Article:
Outside classroom funding rethink needed

The Ministry of Education’s decision to cut funding to at least four Otago providers of education outside the classroom has not been received well locally.

This year’s change from what had been known as Learning Experiences Outside the Classroom (LEOTC), now called Enriching Local Curriculum (ELC) meant some alteration to the selection criteria.

According to the ministry, the new scheme has a greater focus on wellbeing, identities, languages and cultures, better supports all learners, including the neurodiverse, gifted and those at risk of disengaging from education, stronger Maori coverage, and more access for Pacific learners.

Among the changes were requirements for more alignment with the New Zealand Curriculum, delivering broad curriculum outcomes rather than focusing on specific subject areas, providers having a meaningful bicultural partnership with mana whenua, programmes using some Maori language, and inclusion of early learning services. A more equitable spread of funding across regions was also proposed.

(Under the old system, Otago had eight providers while Southland had none, according to the ELC website.)

Groups competed for the new fund worth a total of about $19 million nation-wide over the next three and a-half years.

(We are unsure how that compares with the LEOTC funding as our inquiry on that has not yet been answered.)

Roughly half of those who applied missed out, with the ministry choosing 72 of the 146 applicants.

This seems a high failure rate. In Otago/Southland, five of 10 applicants were successful. Were all the losers way off the mark?

There is yet to be an announcement listing successful applicants, even though the new contracts were supposed to start at the beginning of this month.

The reason given is that contracts are still being finalised.

The application documents included information about how applications would be assessed by an unnamed evaluation panel which included those with expertise in Maori and Pacific education, early learning and the curriculum, and representation from the Ministry of Culture and Heritage.

It is difficult to tell what, if any, input there was locally.

Odd, when enriching local curriculum is what is involved.

Schools who had happily used the losing programmes in the past and would like to do so again face having to pay significantly more now, money they cannot force pupils to pay because these experiences are curriculum related.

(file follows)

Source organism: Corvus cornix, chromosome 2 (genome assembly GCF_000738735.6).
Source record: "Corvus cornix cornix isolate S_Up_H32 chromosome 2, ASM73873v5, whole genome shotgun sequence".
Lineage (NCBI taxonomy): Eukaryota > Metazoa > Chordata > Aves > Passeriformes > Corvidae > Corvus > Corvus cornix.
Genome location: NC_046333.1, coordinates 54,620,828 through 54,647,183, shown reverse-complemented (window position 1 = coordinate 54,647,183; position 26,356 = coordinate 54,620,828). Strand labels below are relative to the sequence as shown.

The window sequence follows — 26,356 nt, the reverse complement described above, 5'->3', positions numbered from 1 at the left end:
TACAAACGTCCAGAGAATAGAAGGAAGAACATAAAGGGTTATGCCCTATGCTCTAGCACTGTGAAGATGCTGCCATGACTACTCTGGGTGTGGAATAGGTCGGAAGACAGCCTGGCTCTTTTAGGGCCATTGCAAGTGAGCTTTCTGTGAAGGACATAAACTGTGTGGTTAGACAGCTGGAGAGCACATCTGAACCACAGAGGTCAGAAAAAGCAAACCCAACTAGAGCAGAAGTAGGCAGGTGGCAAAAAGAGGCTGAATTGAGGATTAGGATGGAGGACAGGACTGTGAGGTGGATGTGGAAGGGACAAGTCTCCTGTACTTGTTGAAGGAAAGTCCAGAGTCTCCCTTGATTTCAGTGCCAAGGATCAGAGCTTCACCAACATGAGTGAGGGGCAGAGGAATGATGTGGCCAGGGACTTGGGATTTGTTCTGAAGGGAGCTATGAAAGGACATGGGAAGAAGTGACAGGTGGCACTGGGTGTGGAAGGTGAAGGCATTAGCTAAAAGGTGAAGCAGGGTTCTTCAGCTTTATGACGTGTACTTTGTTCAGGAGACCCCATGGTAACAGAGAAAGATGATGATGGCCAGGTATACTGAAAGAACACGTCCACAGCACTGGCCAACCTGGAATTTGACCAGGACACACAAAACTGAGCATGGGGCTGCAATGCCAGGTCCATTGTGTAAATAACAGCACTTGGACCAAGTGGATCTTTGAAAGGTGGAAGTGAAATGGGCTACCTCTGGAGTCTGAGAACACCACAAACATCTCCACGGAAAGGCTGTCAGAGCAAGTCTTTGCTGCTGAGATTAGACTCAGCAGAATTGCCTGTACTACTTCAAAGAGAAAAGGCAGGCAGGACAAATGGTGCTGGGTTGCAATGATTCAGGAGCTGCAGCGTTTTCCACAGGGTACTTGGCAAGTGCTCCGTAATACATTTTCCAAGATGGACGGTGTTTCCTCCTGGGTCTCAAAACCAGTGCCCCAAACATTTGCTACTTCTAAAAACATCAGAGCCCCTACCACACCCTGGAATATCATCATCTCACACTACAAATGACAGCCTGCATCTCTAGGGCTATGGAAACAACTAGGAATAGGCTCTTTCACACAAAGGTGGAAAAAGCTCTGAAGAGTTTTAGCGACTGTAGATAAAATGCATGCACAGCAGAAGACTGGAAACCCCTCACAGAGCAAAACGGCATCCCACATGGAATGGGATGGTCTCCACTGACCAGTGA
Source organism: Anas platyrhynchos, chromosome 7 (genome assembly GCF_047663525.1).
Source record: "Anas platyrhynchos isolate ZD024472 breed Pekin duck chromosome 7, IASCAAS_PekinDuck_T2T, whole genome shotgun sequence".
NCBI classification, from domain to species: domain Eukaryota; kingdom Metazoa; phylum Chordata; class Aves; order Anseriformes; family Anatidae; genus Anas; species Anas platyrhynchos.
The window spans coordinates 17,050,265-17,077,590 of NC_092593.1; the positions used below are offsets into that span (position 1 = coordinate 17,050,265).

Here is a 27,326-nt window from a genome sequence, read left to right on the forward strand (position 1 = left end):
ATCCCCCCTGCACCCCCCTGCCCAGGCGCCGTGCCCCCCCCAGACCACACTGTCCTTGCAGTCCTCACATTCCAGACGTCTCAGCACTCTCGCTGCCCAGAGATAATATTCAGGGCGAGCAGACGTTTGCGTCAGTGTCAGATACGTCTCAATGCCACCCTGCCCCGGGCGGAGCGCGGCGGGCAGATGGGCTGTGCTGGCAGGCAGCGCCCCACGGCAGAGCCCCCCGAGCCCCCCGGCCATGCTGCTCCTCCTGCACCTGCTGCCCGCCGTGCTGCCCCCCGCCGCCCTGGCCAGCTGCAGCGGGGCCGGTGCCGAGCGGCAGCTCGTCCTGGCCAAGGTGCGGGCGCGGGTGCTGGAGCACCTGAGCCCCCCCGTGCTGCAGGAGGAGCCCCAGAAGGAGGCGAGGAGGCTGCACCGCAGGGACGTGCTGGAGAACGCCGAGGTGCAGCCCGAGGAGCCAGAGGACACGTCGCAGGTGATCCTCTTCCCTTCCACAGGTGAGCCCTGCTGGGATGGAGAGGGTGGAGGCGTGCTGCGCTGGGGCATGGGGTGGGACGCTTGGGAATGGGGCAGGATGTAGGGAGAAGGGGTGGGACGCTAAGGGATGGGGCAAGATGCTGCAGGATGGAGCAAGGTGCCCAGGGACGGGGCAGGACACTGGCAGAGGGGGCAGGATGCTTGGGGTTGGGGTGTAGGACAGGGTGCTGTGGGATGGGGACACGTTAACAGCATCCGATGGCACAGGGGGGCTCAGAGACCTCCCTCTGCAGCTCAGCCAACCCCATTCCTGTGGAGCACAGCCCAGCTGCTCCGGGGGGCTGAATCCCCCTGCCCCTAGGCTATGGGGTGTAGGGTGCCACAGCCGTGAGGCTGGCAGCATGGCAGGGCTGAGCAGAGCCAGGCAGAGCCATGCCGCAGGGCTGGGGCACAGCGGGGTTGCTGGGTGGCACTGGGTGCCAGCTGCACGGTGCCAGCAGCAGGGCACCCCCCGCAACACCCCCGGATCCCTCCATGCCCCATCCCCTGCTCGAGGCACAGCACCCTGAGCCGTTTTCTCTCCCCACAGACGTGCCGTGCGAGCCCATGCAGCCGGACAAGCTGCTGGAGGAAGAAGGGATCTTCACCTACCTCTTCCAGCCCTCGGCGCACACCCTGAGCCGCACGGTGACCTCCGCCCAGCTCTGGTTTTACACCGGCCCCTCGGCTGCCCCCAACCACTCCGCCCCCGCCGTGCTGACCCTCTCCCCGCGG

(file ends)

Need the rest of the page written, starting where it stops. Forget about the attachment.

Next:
Parents are facing the high cost of living in every area of their lives and are unlikely to be keen or even able to dip into their holey pockets for these experiences.

We doubt schools’ government funding will be hiked up to make the difference.

So, what do they do?

Round up parents for some dreaded fundraising (an inequitable activity in the best of times and more difficult in straitened circumstances), cut something else or deprive pupils of such experiences?

The organisations involved, Otago Museum, Orokonui Ecosanctuary, Otago Peninsula Trust and Kati Huirapa Runaka ki Puketeraki, will have had lean times during the Covid-19 pandemic, and schools are already under enough pressure with staff and pupil illness, and truancy, without yet another headache.

It is hard to see a winner here.

On the face of it, it seems short-sighted and penny pinching.

It also raises the question of whether contestable funding for such programmes is the best and fairest way to organise such education, if it means in some instances that access to a variety of experiences is restricted rather than expanded.

We welcome moves to see if the affected programmes can get funding from somewhere else.

We look forward to an announcement from local Labour MPs next month who have assured us they are on the case.



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